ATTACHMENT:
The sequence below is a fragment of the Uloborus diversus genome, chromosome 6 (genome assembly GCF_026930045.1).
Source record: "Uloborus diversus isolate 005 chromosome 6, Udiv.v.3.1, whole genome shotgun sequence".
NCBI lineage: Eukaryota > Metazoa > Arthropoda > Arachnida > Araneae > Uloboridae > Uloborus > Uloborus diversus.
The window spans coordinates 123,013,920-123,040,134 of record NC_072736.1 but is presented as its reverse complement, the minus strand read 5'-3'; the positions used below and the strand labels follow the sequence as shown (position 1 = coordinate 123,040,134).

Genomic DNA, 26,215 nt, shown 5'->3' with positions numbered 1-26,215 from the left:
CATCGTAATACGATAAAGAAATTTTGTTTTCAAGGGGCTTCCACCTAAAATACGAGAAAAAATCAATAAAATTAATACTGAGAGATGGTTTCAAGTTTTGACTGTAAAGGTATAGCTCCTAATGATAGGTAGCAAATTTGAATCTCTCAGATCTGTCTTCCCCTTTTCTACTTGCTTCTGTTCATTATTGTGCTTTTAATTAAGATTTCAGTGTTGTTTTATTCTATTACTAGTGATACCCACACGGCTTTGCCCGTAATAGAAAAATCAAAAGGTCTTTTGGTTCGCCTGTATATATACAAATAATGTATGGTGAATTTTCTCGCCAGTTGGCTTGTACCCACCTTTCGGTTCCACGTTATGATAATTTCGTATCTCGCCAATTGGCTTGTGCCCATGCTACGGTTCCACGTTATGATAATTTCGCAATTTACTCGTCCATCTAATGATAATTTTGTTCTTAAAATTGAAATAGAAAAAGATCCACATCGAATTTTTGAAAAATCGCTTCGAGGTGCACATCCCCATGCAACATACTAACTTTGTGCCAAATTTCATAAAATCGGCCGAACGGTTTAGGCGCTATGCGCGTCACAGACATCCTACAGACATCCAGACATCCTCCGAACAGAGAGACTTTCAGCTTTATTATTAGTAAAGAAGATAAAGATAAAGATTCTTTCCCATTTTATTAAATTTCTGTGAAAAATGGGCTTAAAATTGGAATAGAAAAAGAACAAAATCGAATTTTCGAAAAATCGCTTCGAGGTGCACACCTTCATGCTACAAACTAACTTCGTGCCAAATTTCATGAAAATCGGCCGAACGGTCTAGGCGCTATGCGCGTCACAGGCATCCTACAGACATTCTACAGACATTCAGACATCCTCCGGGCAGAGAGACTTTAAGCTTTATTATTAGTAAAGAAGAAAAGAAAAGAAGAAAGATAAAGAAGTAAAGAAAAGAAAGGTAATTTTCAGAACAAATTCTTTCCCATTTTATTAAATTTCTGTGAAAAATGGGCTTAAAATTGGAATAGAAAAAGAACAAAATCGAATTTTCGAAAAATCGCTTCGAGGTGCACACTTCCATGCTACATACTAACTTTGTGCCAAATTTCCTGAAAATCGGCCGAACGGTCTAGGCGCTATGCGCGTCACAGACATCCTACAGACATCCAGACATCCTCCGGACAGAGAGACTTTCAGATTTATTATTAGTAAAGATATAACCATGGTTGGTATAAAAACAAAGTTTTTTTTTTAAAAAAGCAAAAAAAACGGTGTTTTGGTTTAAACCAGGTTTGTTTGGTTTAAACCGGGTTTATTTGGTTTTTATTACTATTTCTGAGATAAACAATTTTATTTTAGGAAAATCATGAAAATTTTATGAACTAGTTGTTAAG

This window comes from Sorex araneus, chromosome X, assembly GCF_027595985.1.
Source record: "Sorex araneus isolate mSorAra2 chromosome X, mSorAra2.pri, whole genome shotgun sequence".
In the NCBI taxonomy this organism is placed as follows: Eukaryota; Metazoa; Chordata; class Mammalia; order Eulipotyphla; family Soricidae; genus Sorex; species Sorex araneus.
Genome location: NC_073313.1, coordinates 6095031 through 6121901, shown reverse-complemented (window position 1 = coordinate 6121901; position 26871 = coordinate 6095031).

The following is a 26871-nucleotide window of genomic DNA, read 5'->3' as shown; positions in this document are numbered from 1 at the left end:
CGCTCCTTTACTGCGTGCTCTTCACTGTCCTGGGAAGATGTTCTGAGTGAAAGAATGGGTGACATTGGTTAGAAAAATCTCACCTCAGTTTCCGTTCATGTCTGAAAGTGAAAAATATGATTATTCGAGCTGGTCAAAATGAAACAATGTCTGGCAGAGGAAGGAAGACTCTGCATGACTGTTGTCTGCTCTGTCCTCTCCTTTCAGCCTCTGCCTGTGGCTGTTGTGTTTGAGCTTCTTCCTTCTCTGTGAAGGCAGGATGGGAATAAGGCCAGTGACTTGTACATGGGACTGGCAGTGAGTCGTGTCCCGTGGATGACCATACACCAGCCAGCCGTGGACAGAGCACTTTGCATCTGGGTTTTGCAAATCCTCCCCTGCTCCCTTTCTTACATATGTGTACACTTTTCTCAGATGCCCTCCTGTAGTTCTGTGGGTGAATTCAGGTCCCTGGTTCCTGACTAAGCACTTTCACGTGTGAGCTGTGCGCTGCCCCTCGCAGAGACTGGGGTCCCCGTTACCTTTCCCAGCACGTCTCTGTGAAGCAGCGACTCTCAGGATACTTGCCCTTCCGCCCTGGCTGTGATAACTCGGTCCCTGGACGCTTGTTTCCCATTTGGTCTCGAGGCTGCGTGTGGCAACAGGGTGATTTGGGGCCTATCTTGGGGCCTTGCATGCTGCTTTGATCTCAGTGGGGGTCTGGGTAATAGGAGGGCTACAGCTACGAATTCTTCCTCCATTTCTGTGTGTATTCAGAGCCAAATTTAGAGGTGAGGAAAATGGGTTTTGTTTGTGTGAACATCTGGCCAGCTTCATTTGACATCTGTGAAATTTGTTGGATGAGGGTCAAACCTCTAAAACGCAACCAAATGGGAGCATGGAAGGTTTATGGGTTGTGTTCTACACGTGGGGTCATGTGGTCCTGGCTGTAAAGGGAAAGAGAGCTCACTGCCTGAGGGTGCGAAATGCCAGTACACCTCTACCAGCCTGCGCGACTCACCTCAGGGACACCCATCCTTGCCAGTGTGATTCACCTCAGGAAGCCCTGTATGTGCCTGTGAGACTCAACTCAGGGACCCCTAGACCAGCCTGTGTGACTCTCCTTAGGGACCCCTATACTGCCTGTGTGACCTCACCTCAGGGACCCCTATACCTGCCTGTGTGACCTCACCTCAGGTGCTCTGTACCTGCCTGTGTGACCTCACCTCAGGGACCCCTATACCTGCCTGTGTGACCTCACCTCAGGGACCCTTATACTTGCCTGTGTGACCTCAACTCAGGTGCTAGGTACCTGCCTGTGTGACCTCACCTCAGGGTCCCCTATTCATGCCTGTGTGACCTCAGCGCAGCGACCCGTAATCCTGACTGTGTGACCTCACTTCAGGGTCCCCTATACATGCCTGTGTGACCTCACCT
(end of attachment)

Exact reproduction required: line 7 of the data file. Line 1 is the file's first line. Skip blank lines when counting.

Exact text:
This window comes from Sorex araneus, chromosome X, assembly GCF_027595985.1.